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We would rather die in Ukraine than return to Nigeria – some Nigerians

By Osa Mbonu-Amadi

Many Nigerians fleeing the war in Ukraine have rejected the Federal Government’s offer to fly them back home, choosing rather to die in Ukraine than return to Nigeria.

Speaking with TheNiche in an exclusive chat on phone, Thursday, one of those Nigerians, 32-year-old Nnamdi Okafor from Anambra State, asked: “What am I coming back to Nigeria to do? Has anything changed in our country?”

Okafor who described himself as an economic migrant to Ukraine said at worst, he would leave Ukraine for any other country, but definitely not Nigeria.

Recounting his suffering in Nigeria, Okafor who studied engineering in a Nigerian polytechnic said: “For now, I am still in Ukraine. I used to live in the capital city, Kyiv, but I have moved to one of the border towns which is relatively safe presently.

“But if the war reaches there, I will escape to another country by the grace of God. But if death becomes my destiny, so be it. I would rather die here as a refugee than return to Nigeria.”

Further explaining why he rejected Nigerian government’s offer of free evacuation back home, Nnamdi said life in Nigeria was pure hell not worth experiencing twice in one lifetime.

“My brother, the question you should have asked is why I left Nigeria in the first place,” he said. “I came to Ukraine two years ago. Before I did, I had stayed in Nigeria for five years after my Youth Service without a job. My country psychologically abused me. I was frustrated and miserable. I almost lost hope in life. I was depressed.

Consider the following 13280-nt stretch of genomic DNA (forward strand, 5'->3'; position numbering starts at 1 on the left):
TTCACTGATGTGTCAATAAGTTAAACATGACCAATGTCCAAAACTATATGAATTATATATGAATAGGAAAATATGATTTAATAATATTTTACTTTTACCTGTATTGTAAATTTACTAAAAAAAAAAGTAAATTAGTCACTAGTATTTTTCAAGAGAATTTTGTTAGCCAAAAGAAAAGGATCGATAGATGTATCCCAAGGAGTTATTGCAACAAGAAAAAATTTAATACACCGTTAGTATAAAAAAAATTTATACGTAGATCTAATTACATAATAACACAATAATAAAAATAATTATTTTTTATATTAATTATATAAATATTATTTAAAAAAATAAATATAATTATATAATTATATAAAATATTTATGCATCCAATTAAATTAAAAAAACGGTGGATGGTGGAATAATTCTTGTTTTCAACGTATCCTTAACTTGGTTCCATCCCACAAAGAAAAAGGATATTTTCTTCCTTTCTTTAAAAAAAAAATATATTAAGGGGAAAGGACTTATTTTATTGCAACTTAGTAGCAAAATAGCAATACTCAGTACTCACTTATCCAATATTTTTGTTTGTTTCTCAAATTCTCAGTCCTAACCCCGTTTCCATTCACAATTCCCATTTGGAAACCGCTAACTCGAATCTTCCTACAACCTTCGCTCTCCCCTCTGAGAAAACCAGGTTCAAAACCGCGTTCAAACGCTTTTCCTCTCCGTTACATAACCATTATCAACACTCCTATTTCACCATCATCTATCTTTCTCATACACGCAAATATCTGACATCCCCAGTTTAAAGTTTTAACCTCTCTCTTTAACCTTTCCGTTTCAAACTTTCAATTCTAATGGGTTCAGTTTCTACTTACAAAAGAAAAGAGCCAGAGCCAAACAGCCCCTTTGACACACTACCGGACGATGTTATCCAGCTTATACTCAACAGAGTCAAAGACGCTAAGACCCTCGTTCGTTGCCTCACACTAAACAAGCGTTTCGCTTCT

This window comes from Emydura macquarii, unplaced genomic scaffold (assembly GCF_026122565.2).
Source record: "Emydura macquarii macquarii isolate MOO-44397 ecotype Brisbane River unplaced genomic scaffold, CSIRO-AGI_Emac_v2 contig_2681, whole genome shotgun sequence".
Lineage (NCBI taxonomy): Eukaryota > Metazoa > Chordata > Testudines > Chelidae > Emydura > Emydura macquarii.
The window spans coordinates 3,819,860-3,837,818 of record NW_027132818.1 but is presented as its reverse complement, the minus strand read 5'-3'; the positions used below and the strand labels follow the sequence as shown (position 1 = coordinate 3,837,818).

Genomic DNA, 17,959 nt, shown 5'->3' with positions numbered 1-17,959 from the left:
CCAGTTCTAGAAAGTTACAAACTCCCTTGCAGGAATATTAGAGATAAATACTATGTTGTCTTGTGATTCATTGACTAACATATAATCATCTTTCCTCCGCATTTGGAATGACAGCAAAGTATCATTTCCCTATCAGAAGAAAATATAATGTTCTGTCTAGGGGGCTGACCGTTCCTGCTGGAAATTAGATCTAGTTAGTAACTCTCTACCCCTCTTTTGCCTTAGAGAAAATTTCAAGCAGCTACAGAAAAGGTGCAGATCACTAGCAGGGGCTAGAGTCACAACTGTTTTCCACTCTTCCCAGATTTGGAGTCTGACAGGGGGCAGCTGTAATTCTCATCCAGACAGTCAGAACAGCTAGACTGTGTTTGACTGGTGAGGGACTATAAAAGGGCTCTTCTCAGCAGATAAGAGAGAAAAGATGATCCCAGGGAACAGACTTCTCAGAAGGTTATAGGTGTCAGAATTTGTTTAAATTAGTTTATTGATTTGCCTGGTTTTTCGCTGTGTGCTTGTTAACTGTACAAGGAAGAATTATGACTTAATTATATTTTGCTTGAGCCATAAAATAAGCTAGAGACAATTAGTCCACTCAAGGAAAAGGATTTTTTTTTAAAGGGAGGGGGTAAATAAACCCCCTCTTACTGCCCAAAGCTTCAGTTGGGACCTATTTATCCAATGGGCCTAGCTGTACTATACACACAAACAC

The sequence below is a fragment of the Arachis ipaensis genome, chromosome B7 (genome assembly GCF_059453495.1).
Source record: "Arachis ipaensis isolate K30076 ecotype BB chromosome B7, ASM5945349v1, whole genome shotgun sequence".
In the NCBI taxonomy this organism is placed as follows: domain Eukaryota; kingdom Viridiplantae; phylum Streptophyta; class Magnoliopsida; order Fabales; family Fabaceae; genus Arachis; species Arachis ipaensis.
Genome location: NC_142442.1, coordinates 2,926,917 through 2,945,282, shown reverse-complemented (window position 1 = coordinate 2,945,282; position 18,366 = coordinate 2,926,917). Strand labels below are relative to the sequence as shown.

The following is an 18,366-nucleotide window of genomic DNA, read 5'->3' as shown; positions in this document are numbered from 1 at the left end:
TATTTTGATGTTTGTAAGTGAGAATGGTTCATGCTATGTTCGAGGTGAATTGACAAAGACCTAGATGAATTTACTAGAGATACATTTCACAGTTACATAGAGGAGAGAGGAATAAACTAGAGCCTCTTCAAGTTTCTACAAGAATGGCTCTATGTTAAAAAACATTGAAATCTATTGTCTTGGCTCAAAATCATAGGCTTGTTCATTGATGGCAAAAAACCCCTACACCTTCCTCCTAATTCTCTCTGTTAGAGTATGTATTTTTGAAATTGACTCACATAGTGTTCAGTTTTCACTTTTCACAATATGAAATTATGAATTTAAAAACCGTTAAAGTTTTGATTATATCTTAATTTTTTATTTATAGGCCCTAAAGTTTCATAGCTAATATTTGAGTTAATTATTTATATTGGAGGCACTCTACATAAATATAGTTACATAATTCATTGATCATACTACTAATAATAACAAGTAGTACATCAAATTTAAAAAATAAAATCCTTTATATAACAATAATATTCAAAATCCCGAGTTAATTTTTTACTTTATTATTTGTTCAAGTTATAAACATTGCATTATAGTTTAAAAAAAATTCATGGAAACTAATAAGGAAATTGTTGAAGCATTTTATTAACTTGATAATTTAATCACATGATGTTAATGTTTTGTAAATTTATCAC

“But it took me only two months to secure a good job when I came to Ukraine in early 2020. If not for this senseless war, life was beginning to have a meaning for me once again.

“So, if I hop into the plane because I have seen a free flight, what happens after I come down in Abuja or Lagos or wherever? Has anything changed in Nigeria? Will I now get the job, lack of which forced me out?

“I am not coming back. This war will end one day. But if it doesn’t, we will decide what next to do. But coming back to Nigeria is out of it for now. And mind you, I am not the only one staying put. The students who were sent here by their rich parents to study may go home, but I doubt if any economic migrant like me will dare do that,” he concluded.

About 415 Nigerians fleeing the war in Ukraine arrived at the Nnamdi Azikiwe International Airport Abuja yesterday aboard a Max Air flight from Romania’s capital, Bucharest, one of the hubs from where African governments are picking up their stranded citizens.

 

 

 

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